From Science News
January 9, 2018
SAN FRANCISCO, CALIFORNIA—After the West Nile virus appeared on the U.S. East Coast in 1999, it spread across the entire country in just a few years, sickening thousands of people and striking down whole flocks of robins, crows, and other birds. Now, a new study suggests the mosquito-borne virus may have had an unexpected helper: light pollution. Birds infected with West Nile can spread the virus twice as long when they are exposed to night light, according to a study presented here over the weekend at the annual meeting of the Society for Integrative and Comparative Biology.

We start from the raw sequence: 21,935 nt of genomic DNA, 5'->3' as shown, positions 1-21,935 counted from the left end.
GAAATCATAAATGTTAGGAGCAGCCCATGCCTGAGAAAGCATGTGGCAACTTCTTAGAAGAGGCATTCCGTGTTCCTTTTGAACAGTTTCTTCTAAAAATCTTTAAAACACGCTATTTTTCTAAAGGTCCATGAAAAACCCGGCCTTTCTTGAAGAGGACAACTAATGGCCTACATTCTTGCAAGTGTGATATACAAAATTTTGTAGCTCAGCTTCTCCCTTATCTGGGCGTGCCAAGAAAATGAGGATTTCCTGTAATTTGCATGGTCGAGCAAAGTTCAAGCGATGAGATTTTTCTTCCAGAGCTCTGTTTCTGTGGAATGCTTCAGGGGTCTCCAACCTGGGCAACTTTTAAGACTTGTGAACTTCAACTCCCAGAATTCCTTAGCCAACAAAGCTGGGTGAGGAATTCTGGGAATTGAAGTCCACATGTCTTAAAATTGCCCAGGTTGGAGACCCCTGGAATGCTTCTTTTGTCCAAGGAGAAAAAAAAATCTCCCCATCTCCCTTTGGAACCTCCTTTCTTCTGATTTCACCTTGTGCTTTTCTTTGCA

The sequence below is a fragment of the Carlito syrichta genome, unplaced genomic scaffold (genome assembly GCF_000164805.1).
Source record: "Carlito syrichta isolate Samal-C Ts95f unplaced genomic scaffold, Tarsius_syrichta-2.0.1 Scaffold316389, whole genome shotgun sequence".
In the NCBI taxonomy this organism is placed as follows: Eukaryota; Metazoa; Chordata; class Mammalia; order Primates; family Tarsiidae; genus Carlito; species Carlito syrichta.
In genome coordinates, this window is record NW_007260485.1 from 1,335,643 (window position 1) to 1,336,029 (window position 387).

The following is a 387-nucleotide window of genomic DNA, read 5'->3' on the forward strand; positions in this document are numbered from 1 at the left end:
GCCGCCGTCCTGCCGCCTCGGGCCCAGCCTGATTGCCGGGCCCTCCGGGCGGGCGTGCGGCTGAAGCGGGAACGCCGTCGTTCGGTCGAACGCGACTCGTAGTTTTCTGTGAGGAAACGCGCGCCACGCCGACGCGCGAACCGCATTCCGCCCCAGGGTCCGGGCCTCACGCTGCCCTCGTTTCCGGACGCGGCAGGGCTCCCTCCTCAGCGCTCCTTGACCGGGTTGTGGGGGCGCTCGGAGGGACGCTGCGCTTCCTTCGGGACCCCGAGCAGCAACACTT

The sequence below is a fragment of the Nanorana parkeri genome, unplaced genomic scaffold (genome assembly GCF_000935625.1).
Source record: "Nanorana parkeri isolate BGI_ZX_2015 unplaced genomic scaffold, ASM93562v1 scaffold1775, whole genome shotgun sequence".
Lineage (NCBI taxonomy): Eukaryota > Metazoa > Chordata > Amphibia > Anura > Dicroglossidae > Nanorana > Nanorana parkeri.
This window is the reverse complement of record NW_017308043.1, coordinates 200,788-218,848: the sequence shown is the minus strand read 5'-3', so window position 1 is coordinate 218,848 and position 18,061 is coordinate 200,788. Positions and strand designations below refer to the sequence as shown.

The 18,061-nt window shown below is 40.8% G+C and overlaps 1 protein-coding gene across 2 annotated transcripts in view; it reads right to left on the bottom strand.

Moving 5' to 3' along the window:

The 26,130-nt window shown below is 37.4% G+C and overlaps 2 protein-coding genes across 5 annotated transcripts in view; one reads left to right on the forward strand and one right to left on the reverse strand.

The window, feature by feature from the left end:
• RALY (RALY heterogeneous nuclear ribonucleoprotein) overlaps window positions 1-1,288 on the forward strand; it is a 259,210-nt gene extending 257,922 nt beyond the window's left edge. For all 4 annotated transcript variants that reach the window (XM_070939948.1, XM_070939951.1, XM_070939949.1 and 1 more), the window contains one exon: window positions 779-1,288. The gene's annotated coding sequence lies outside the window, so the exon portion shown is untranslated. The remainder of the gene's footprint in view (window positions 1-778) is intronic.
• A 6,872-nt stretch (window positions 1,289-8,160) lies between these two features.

The work “shows that light pollution is not only bad for our [daily rhythms], but also can affect disease prevalence and transmission,” says Jenny Ouyang, an integrative physiologist at the University of Nevada in Reno. “Perhaps infection in humans and other animals is also affected by light,” adds Yale University epidemiologist Durland Fish. (Neither Ouyang nor Fish were involved in the study.)
West Nile is primarily a bird virus, but people occasionally get infected because some bird-biting mosquitoes dine on human blood as well. Human infections can cause fevers, body aches, rashes, diarrhea, long-term fatigue, and, in some cases, inflammation of the brain and its membranes. In the United States, almost 2000 people have died from West Nile since its arrival.